The Groove of Math

or in other words, the Devil is in the Details

Random Exercise #4: The nonexistent 5-Manifold in Bredon’s book

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Dear all, sorry for not having posted anything so far but my master thesis (stable classification of certain families of four manifolds) and PhD interviews have been keeping me very busy 🙂

This is a quick exercise which I was asked to solve by a friend of mine and since I found it funny I decided to spell some more details about it in order to show the importance of the Bockstein exact sequence. This could be a typical exam exercise in “Topology 2” here in Bonn, so dear fellows students, read and comment if anything is unclear!

The following is exercise 7, page 366 from Bredon’s Topology and Geometry:

Show that there can be no 5-manifold M with


Clearly one has to reason by absurd, so let us assume that there exists indeed such manifold M. The absurd will be given by the Bockstein homomorphism.

First of all, a quick application of UCT gives us the following:


Let us denote with a \in H^2(M; Z/3) a generator of Z/3. Let b \in H^3(M;Z/3) a generator of Z/3.

Claim 1 We can choose b=\beta(a), where \beta is the Bockstein homomorphism associated to the s.e.s.

0 \to Z/3 \to Z/9 \to Z/3 \to 0

Proof: It’s enough to prove that \beta is an isomorphism. Let us have a look at the relevant piece of the exact sequences for

0 \to Z \to Z \to Z/3 \to 0  and 0 \to Z/3 \to Z/9 \to Z/3 \to 0


exactness gives us that \overline{\beta} is an isomorphism and naturality w.r.t. coefficients gives us that \beta is an isomorphism as claimed.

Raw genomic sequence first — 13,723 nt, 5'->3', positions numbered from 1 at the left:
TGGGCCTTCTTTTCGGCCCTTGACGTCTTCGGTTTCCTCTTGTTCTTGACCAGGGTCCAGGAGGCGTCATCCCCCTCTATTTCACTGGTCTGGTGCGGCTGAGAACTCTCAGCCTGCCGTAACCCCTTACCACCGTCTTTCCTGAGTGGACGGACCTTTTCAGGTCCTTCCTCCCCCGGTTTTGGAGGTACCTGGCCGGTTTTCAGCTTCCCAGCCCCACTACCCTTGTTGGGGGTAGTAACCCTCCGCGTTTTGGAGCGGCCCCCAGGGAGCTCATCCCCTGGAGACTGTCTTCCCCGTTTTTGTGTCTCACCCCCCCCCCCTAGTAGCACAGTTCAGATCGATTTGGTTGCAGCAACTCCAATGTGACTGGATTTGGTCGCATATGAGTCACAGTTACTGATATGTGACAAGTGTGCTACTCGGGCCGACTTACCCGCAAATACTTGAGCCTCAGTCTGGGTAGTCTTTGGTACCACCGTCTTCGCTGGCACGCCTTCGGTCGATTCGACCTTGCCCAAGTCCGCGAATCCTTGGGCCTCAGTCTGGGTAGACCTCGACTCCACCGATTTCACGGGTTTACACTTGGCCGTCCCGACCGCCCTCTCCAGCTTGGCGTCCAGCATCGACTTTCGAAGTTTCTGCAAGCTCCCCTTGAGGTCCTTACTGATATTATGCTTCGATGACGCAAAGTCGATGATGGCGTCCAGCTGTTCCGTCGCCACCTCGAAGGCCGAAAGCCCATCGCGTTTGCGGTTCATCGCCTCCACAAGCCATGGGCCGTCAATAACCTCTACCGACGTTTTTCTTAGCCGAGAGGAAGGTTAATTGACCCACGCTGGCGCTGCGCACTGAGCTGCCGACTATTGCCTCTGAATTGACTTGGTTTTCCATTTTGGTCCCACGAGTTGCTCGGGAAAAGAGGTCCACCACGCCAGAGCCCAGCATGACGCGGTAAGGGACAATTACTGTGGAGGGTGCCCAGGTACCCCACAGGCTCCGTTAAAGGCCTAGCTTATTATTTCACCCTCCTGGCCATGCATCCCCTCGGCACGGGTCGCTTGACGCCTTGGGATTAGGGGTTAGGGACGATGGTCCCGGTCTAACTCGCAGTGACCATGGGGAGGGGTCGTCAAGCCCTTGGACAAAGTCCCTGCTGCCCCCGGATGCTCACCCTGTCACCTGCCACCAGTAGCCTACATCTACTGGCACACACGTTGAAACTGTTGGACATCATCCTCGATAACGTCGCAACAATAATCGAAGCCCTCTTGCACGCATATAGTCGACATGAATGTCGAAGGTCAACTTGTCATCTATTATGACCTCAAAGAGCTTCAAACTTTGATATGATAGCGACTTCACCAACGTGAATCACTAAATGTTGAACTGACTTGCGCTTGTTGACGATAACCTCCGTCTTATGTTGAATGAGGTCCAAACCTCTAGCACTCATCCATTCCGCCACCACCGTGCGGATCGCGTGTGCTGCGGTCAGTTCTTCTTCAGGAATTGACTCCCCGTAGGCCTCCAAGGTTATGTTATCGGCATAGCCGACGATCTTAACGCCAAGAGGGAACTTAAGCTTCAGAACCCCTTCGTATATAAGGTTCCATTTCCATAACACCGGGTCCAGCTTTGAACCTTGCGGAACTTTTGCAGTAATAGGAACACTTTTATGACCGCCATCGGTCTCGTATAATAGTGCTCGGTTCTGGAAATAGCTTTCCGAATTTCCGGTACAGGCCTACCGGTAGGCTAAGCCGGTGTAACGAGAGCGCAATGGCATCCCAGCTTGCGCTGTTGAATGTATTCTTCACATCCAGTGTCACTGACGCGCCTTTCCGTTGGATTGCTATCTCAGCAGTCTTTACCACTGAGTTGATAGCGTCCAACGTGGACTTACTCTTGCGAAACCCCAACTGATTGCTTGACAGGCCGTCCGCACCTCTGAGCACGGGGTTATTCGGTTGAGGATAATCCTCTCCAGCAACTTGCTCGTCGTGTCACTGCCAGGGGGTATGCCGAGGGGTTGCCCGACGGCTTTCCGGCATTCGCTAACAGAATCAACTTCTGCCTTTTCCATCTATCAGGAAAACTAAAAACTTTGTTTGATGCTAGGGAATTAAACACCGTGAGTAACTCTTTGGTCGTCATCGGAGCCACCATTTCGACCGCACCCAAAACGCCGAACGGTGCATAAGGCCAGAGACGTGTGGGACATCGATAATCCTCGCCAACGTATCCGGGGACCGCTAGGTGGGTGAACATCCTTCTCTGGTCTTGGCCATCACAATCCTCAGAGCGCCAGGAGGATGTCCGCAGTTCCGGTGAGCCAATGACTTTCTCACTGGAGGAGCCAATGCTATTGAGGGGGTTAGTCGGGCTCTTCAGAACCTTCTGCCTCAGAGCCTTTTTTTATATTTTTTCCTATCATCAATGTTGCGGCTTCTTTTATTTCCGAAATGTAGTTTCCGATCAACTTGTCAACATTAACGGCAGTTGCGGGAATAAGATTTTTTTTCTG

Claim 2 a\cup b \neq 0 \in H^5(M;Z/3).

Proof: Start by noticing that H^2(M;Z/3)=\hom (H_2(M;Z/3);Z/3), since we are working with field coefficients. Therefore we can consider (i.e. it exists) an element a_* \in H_2(M;Z/3) as the dual of a. By Poincaré Duality we have that for k=1 or 2 (but not 0!!), k\cdot a_* = b\cap [M]. Therefore the pairing:

Screen Shot 2017-02-13 at 18.32.17.png

proves that a \cup b \neq 0 \in H^5(M;Z/3).

In order to finish the exercise, let us compute \beta(a^2), recall that by assumption H^4(M;Z/3)=0:

0= \beta(0) = \beta(a^2)= 2a\beta(a)= 2\cdot k \neq 0

where we used the fact that the Bockstein for our s.e.s. is a derivation (you can find it, as an exercise on Bredon’s book. You can prove it by hand via diagram chasing of the definition).

This is a clear absurd, which concludes our proof.

Note that the exercise can be generalized to 5-dim Poincaré complexes X with the same homology groups but H_2(X;Z)=Z/p, with p any odd prime. Think about it, so you can see where we used what, which is always important to know.


Author: RicPed

Young mathematician :)

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